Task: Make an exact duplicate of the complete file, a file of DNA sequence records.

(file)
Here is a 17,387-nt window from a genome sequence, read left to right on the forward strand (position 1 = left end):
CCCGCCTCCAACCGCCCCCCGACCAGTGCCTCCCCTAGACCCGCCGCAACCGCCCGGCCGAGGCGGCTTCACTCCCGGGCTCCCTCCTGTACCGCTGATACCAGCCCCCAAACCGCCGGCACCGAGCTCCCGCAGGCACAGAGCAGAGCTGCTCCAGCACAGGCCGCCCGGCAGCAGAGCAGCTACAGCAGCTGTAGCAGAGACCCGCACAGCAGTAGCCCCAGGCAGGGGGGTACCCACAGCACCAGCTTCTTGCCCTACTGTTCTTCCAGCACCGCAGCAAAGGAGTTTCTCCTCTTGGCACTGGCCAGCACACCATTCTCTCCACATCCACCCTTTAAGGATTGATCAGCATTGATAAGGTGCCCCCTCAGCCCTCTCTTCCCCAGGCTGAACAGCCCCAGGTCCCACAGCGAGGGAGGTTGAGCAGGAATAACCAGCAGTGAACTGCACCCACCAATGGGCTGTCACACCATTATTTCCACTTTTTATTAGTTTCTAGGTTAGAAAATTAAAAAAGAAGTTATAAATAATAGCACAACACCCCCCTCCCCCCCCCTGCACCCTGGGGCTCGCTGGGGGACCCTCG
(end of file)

Here is a 17,387-nt window from a genome sequence, read left to right on the forward strand (position 1 = left end):
CCCGCCTCCAACCGCCCCCCGACCAGTGCCTCCCCTAGACCCGCCGCAACCGCCCGGCCGAGGCGGCTTCACTCCCGGGCTCCCTCCTGTACCGCTGATACCAGCCCCCAAACCGCCGGCACCGAGCTCCCGCAGGCACAGAGCAGAGCTGCTCCAGCACAGGCCGCCCGGCAGCAGAGCAGCTACAGCAGCTGTAGCAGAGACCCGCACAGCAGTAGCCCCAGGCAGGGGGGTACCCACAGCACCAGCTTCTTGCCCTACTGTTCTTCCAGCACCGCAGCAAAGGAGTTTCTCCTCTTGGCACTGGCCAGCACACCATTCTCTCCACATCCACCCTTTAAGGATTGATCAGCATTGATAAGGTGCCCCCTCAGCCCTCTCTTCCCCAGGCTGAACAGCCCCAGGTCCCACAGCGAGGGAGGTTGAGCAGGAATAACCAGCAGTGAACTGCACCCACCAATGGGCTGTCACACCATTATTTCCACTTTTTATTAGTTTCTAGGTTAGAAAATTAAAAAAGAAGTTATAAATAATAGCACAACACCCCCCTCCCCCCCCCTGCACCCTGGGGCTCGCTGGGGGACCCTCG